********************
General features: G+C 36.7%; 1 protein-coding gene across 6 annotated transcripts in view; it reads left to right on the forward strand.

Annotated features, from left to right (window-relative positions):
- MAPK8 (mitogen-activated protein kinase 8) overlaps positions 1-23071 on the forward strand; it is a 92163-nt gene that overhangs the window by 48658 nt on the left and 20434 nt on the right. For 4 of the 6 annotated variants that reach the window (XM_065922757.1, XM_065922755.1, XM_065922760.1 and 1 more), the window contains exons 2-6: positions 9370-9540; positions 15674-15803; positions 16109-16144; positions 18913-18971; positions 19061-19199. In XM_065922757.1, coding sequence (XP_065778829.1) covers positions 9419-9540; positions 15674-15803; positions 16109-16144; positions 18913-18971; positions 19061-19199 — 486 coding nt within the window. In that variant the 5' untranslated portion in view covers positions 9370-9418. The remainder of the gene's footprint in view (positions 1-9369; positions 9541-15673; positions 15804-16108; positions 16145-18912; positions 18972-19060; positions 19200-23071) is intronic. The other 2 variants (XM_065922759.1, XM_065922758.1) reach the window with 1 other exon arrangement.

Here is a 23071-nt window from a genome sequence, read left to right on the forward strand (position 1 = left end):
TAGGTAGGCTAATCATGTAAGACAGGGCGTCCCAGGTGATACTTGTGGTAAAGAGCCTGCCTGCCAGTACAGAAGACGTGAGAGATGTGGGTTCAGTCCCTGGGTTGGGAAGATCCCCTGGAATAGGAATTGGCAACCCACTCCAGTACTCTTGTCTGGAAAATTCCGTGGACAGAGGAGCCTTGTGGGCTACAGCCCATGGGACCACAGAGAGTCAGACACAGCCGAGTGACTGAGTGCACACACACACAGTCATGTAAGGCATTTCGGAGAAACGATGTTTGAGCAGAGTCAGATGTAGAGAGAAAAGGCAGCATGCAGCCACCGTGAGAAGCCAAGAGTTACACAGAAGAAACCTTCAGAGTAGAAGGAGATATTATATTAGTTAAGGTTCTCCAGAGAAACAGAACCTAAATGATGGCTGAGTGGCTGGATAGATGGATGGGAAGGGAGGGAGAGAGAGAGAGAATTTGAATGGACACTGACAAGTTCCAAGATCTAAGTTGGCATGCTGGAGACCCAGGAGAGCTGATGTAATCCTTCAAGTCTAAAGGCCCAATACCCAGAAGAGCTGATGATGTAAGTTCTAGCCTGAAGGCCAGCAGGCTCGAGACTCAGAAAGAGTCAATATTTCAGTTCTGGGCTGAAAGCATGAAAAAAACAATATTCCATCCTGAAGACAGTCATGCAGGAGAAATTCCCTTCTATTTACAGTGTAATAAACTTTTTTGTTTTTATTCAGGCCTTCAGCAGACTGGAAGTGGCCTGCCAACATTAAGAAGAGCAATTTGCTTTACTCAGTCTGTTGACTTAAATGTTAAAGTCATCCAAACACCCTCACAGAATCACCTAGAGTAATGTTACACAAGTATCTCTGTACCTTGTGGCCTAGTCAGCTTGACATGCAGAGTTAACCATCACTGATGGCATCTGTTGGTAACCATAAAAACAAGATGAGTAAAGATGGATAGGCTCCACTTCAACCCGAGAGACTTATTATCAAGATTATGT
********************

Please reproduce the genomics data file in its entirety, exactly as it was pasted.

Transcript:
General features: G+C 36.7%; 1 protein-coding gene across 6 annotated transcripts in view; it reads left to right on the forward strand.

Annotated features, from left to right (window-relative positions):
- MAPK8 (mitogen-activated protein kinase 8) overlaps positions 1-23071 on the forward strand; it is a 92163-nt gene that overhangs the window by 48658 nt on the left and 20434 nt on the right. For 4 of the 6 annotated variants that reach the window (XM_065922757.1, XM_065922755.1, XM_065922760.1 and 1 more), the window contains exons 2-6: positions 9370-9540; positions 15674-15803; positions 16109-16144; positions 18913-18971; positions 19061-19199. In XM_065922757.1, coding sequence (XP_065778829.1) covers positions 9419-9540; positions 15674-15803; positions 16109-16144; positions 18913-18971; positions 19061-19199 — 486 coding nt within the window. In that variant the 5' untranslated portion in view covers positions 9370-9418. The remainder of the gene's footprint in view (positions 1-9369; positions 9541-15673; positions 15804-16108; positions 16145-18912; positions 18972-19060; positions 19200-23071) is intronic. The other 2 variants (XM_065922759.1, XM_065922758.1) reach the window with 1 other exon arrangement.

Here is a 23071-nt window from a genome sequence, read left to right on the forward strand (position 1 = left end):
TAGGTAGGCTAATCATGTAAGACAGGGCGTCCCAGGTGATACTTGTGGTAAAGAGCCTGCCTGCCAGTACAGAAGACGTGAGAGATGTGGGTTCAGTCCCTGGGTTGGGAAGATCCCCTGGAATAGGAATTGGCAACCCACTCCAGTACTCTTGTCTGGAAAATTCCGTGGACAGAGGAGCCTTGTGGGCTACAGCCCATGGGACCACAGAGAGTCAGACACAGCCGAGTGACTGAGTGCACACACACACAGTCATGTAAGGCATTTCGGAGAAACGATGTTTGAGCAGAGTCAGATGTAGAGAGAAAAGGCAGCATGCAGCCACCGTGAGAAGCCAAGAGTTACACAGAAGAAACCTTCAGAGTAGAAGGAGATATTATATTAGTTAAGGTTCTCCAGAGAAACAGAACCTAAATGATGGCTGAGTGGCTGGATAGATGGATGGGAAGGGAGGGAGAGAGAGAGAGAATTTGAATGGACACTGACAAGTTCCAAGATCTAAGTTGGCATGCTGGAGACCCAGGAGAGCTGATGTAATCCTTCAAGTCTAAAGGCCCAATACCCAGAAGAGCTGATGATGTAAGTTCTAGCCTGAAGGCCAGCAGGCTCGAGACTCAGAAAGAGTCAATATTTCAGTTCTGGGCTGAAAGCATGAAAAAAACAATATTCCATCCTGAAGACAGTCATGCAGGAGAAATTCCCTTCTATTTACAGTGTAATAAACTTTTTTGTTTTTATTCAGGCCTTCAGCAGACTGGAAGTGGCCTGCCAACATTAAGAAGAGCAATTTGCTTTACTCAGTCTGTTGACTTAAATGTTAAAGTCATCCAAACACCCTCACAGAATCACCTAGAGTAATGTTACACAAGTATCTCTGTACCTTGTGGCCTAGTCAGCTTGACATGCAGAGTTAACCATCACTGATGGCATCTGTTGGTAACCATAAAAACAAGATGAGTAAAGATGGATAGGCTCCACTTCAACCCGAGAGACTTATTATCAAGATTATGT